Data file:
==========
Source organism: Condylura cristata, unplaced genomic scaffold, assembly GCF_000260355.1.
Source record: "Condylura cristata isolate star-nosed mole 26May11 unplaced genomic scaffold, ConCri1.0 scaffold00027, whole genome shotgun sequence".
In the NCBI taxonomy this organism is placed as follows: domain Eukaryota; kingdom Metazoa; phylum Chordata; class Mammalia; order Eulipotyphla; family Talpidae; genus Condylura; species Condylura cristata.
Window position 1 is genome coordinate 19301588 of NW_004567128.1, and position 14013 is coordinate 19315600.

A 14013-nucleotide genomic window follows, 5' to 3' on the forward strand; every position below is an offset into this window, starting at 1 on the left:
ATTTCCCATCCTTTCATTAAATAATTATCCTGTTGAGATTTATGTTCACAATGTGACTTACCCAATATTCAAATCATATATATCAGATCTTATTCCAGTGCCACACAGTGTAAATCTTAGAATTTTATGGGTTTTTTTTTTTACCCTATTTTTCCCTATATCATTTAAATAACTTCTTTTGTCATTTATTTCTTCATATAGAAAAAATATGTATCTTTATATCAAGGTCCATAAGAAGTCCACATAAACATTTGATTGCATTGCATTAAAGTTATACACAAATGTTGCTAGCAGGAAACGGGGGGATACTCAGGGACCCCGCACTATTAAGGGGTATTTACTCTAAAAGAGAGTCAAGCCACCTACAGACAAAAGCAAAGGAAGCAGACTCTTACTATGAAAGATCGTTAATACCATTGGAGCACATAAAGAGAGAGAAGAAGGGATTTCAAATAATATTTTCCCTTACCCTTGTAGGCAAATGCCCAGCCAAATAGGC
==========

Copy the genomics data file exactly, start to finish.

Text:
Source organism: Condylura cristata, unplaced genomic scaffold, assembly GCF_000260355.1.
Source record: "Condylura cristata isolate star-nosed mole 26May11 unplaced genomic scaffold, ConCri1.0 scaffold00027, whole genome shotgun sequence".
In the NCBI taxonomy this organism is placed as follows: domain Eukaryota; kingdom Metazoa; phylum Chordata; class Mammalia; order Eulipotyphla; family Talpidae; genus Condylura; species Condylura cristata.
Window position 1 is genome coordinate 19301588 of NW_004567128.1, and position 14013 is coordinate 19315600.

A 14013-nucleotide genomic window follows, 5' to 3' on the forward strand; every position below is an offset into this window, starting at 1 on the left:
ATTTCCCATCCTTTCATTAAATAATTATCCTGTTGAGATTTATGTTCACAATGTGACTTACCCAATATTCAAATCATATATATCAGATCTTATTCCAGTGCCACACAGTGTAAATCTTAGAATTTTATGGGTTTTTTTTTTTACCCTATTTTTCCCTATATCATTTAAATAACTTCTTTTGTCATTTATTTCTTCATATAGAAAAAATATGTATCTTTATATCAAGGTCCATAAGAAGTCCACATAAACATTTGATTGCATTGCATTAAAGTTATACACAAATGTTGCTAGCAGGAAACGGGGGGATACTCAGGGACCCCGCACTATTAAGGGGTATTTACTCTAAAAGAGAGTCAAGCCACCTACAGACAAAAGCAAAGGAAGCAGACTCTTACTATGAAAGATCGTTAATACCATTGGAGCACATAAAGAGAGAGAAGAAGGGATTTCAAATAATATTTTCCCTTACCCTTGTAGGCAAATGCCCAGCCAAATAGGC